Systemic hypotension is a late marker of shock after trauma: a validation study of Advanced Trauma Life Support principles in a large national sample

Am J Surg. 2006 Dec;192(6):727-31. doi: 10.1016/j.amjsurg.2006.08.034.


Background: Systolic blood pressure is used extensively to triage trauma patients as stable or unstable, contrary to Advanced Trauma Life Support recommendations. We hypothesized that systemic hypotension is a late marker of shock.

Methods: The National Trauma Data Bank was queried (n = 115,830). Base deficit was used as a measure of circulatory shock. Systolic blood pressure was correlated with the presence and the severity of base-deficit derangement.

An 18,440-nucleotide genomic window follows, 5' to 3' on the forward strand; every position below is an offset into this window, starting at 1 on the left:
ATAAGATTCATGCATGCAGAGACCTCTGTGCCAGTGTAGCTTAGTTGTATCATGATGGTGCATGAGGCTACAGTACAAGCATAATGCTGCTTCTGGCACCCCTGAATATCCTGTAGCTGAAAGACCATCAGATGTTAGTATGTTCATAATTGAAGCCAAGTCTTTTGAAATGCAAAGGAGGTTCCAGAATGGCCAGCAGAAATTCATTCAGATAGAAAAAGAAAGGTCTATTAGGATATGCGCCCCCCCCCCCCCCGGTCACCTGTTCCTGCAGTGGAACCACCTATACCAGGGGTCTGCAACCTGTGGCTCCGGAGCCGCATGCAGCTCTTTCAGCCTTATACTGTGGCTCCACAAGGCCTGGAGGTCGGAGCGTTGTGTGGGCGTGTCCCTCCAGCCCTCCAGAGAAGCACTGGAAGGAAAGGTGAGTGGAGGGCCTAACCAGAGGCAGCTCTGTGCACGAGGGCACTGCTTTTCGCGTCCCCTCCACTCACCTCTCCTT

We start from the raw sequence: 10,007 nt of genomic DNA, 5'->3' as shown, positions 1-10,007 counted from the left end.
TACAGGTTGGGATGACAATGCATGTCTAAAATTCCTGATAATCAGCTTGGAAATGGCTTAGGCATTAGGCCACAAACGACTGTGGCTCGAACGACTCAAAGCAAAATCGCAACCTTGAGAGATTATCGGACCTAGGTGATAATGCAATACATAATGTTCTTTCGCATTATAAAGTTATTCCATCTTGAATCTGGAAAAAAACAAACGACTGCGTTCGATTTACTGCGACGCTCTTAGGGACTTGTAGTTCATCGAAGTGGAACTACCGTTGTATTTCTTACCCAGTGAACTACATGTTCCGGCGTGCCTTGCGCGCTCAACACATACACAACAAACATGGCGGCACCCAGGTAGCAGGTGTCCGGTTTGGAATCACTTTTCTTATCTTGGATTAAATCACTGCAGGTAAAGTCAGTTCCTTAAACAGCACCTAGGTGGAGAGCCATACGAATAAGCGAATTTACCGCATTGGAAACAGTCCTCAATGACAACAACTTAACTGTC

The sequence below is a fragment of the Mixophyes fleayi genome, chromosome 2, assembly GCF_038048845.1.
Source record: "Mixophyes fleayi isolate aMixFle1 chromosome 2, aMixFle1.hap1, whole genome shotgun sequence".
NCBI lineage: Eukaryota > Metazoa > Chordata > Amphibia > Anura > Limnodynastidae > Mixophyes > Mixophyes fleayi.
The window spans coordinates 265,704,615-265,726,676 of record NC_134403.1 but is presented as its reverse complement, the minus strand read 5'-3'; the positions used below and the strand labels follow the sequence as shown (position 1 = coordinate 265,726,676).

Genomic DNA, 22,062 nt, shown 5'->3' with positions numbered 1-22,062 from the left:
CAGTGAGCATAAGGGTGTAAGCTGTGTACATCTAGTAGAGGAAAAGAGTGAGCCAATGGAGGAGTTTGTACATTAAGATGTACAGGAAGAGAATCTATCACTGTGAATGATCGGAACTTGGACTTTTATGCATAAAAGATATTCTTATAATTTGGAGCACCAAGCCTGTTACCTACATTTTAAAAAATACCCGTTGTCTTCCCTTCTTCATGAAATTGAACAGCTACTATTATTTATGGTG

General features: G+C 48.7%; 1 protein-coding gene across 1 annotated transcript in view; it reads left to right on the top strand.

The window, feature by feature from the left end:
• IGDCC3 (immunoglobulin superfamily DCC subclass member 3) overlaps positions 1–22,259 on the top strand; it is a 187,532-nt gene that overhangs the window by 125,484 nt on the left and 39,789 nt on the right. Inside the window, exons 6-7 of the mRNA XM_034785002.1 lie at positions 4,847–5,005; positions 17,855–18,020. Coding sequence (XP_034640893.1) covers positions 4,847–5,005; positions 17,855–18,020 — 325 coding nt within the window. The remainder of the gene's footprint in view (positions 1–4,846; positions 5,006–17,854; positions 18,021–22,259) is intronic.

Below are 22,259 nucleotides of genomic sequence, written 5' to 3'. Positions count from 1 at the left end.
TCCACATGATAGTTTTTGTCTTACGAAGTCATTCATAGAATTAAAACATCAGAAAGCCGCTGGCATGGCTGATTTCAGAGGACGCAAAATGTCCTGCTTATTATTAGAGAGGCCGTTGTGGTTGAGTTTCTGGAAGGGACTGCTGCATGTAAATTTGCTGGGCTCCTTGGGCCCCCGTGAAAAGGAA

Results: Systolic blood pressure correlated poorly with base deficit (r = .28). There was wide variation in systolic blood pressure within each base-deficit group. The mean and median systolic blood pressure did not decrease to less than 90 mm Hg until the base deficit was worse than -20, with mortality reaching 65%.

Conclusions: We validated the Advanced Trauma Life Support principle that systemic hypotension is a late marker of shock. A normal blood pressure should not deter aggressive evaluation and resuscitation of trauma patients.

MeSH terms

  • Adult
  • Databases as Topic
  • Female
  • Humans
  • Hypotension / etiology*
  • Hypotension / therapy
  • Male
  • Resuscitation / methods*
  • Shock, Hemorrhagic / etiology
  • Shock, Hemorrhagic / therapy*
  • Time Factors
  • Triage
  • Wounds and Injuries / complications
  • Wounds and Injuries / therapy*